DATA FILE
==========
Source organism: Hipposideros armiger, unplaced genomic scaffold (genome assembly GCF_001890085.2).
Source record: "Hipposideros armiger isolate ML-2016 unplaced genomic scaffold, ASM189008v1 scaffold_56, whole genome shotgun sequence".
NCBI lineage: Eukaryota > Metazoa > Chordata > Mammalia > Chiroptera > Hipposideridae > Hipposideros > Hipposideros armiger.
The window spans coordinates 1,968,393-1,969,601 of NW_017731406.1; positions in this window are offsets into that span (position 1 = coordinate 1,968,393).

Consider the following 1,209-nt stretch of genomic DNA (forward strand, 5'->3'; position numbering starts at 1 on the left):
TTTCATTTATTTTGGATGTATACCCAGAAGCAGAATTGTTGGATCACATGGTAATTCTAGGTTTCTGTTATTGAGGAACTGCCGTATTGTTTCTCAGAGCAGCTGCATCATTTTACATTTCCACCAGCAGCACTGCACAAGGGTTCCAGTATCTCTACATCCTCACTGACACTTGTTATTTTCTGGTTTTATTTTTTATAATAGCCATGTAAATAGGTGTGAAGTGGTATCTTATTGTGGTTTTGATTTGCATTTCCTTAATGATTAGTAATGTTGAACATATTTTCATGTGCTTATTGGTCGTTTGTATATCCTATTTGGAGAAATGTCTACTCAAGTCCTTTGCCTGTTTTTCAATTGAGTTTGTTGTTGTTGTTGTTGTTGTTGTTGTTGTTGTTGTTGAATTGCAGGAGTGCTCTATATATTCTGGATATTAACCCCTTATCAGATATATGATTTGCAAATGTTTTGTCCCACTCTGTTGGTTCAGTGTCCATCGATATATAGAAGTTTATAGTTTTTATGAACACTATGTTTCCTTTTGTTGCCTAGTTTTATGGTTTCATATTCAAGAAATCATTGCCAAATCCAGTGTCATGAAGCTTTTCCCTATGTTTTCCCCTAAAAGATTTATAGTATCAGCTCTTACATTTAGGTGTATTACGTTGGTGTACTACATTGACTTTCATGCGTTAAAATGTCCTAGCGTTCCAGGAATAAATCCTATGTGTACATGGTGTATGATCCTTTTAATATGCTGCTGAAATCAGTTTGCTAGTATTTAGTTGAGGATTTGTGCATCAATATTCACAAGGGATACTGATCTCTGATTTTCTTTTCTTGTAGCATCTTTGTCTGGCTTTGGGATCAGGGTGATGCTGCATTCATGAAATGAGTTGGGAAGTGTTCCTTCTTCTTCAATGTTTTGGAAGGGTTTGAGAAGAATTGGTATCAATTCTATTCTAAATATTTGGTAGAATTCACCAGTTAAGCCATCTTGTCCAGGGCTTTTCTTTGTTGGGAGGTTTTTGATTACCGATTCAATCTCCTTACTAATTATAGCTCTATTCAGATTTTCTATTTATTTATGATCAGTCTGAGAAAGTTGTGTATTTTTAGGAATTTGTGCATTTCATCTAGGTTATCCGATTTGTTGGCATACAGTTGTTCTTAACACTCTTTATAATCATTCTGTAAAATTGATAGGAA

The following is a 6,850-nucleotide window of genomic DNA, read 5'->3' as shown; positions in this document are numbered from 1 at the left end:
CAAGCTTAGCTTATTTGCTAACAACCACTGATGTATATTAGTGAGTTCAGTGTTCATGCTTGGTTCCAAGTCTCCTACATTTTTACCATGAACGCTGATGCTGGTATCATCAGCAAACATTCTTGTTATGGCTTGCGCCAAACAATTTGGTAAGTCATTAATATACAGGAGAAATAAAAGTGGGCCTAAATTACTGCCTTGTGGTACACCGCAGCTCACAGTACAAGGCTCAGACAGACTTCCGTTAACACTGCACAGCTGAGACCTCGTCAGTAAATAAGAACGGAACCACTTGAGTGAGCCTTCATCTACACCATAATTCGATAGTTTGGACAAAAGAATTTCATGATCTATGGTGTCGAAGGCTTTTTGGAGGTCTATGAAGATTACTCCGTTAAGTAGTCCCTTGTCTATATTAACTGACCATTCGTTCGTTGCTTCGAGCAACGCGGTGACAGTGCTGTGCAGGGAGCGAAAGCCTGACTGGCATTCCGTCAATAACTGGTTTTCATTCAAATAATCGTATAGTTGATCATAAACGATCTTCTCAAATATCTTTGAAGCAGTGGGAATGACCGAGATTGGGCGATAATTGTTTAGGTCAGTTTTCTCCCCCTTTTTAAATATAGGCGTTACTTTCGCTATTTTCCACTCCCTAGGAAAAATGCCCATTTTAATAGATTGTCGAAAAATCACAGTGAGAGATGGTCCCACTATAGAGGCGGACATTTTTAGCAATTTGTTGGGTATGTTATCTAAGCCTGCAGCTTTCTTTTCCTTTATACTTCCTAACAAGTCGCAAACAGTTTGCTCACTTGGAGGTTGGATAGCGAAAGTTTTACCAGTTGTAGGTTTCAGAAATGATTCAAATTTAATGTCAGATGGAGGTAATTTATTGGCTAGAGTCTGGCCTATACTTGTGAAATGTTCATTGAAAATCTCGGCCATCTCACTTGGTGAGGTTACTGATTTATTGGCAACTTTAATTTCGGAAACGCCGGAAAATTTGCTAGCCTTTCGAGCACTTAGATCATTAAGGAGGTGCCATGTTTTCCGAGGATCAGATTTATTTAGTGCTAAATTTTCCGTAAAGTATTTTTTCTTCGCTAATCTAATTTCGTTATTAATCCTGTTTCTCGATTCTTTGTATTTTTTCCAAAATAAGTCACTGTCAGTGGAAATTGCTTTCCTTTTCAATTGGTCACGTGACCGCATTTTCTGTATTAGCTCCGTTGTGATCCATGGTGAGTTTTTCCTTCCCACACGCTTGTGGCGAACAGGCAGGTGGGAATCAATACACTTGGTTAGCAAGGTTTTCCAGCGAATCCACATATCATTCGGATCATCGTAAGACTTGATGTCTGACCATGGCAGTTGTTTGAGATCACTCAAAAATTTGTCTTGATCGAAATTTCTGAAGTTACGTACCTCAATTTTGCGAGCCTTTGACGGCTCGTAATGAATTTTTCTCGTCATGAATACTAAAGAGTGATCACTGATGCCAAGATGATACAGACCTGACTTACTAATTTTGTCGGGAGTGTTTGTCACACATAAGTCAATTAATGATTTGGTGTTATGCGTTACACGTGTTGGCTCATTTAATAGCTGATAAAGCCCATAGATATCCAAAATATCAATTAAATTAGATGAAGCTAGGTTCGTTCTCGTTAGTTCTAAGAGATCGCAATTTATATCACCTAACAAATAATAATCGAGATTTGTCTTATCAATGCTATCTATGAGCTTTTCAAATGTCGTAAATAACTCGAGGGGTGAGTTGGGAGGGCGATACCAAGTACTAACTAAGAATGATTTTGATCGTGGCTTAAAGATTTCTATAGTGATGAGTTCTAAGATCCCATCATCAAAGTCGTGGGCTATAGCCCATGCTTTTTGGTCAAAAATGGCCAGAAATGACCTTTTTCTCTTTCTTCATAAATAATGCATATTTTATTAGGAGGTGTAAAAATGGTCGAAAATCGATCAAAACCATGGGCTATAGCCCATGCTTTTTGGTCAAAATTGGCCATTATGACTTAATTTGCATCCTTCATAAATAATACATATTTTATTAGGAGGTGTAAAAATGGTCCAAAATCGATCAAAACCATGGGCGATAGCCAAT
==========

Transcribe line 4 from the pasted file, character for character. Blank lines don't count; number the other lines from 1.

The window spans coordinates 1,968,393-1,969,601 of NW_017731406.1; positions in this window are offsets into that span (position 1 = coordinate 1,968,393).